Dinosaurs will die

Fossil fuel transportation just got a whole lot stickier on the west coast, where Portland, Oregon Mayor Charlie Hales and city commissioners passed a resolution to oppose any new infrastructure transporting fossil fuels early last month. 

With the resolution in place, as well as another May resolution to oppose an increase in crude-oil carrying trains, the next step for the city to take is to change existing city codes to ensure the projects aren’t built. 

Partly behind the anti-fossil fuel regime is the fear that with the Keystone XL pipeline out of the picture, Oregon might be the site of the next battle between anti-tar sands activists and midstream development aspirations.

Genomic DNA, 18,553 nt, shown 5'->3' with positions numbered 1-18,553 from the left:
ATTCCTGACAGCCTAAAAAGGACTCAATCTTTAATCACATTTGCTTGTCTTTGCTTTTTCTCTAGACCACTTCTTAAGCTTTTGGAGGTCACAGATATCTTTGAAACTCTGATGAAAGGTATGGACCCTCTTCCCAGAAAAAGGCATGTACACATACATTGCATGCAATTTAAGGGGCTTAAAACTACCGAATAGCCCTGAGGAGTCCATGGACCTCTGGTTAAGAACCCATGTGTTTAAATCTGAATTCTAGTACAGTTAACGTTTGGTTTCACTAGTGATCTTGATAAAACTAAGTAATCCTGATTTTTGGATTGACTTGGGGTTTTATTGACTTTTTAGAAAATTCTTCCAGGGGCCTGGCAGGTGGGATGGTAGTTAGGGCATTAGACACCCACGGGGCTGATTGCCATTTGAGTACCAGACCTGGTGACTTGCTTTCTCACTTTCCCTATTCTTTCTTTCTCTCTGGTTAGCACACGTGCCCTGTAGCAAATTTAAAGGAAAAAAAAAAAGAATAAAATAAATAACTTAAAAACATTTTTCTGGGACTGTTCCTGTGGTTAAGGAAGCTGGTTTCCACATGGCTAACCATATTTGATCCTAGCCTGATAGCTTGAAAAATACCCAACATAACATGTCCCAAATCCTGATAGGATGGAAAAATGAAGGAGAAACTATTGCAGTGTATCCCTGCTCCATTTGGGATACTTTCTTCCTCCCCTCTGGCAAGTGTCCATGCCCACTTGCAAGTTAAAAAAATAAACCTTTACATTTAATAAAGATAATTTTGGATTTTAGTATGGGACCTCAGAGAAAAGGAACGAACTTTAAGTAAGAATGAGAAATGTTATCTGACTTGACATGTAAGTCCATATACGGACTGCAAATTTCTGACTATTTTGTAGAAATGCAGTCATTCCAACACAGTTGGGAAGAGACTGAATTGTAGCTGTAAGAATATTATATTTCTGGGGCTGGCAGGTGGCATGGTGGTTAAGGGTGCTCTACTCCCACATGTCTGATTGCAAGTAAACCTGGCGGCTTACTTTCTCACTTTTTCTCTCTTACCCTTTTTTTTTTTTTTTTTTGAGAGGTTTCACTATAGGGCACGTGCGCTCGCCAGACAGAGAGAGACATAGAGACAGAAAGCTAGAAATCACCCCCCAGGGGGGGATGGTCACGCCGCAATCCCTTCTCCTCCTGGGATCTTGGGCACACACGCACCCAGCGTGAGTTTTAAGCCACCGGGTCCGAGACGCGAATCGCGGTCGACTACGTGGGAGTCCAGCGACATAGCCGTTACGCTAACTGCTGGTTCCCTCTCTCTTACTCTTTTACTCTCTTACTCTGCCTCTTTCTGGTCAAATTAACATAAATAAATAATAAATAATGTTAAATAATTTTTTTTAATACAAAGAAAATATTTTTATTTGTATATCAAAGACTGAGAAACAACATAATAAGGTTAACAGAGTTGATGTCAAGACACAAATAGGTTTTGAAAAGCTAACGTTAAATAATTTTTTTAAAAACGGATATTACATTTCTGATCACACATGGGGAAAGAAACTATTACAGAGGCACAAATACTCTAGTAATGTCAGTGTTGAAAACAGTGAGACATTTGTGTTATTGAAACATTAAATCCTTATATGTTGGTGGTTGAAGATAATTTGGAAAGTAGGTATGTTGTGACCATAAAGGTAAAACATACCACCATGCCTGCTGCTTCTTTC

While drastic, the resolutions come as little surprise, because frankly Portland has been looking for ways to out-eco Seattle for decades and it looks like city leaders saw this as the chance they’d all been waiting for. 
In truth, the city doesn’t have the authority to actually ban fossil fuels from moving through the city on road or rail or through the ports. But it does have the ability to ban or limit storage and transport using health and safety regulations.
It is too early to know what sort of effect this stance will have on the midstream space and on regional fossil fuel transportation patterns, but it is a bold move for a city that could stand to reap major economic development benefits by allowing the market to expand as it pleases.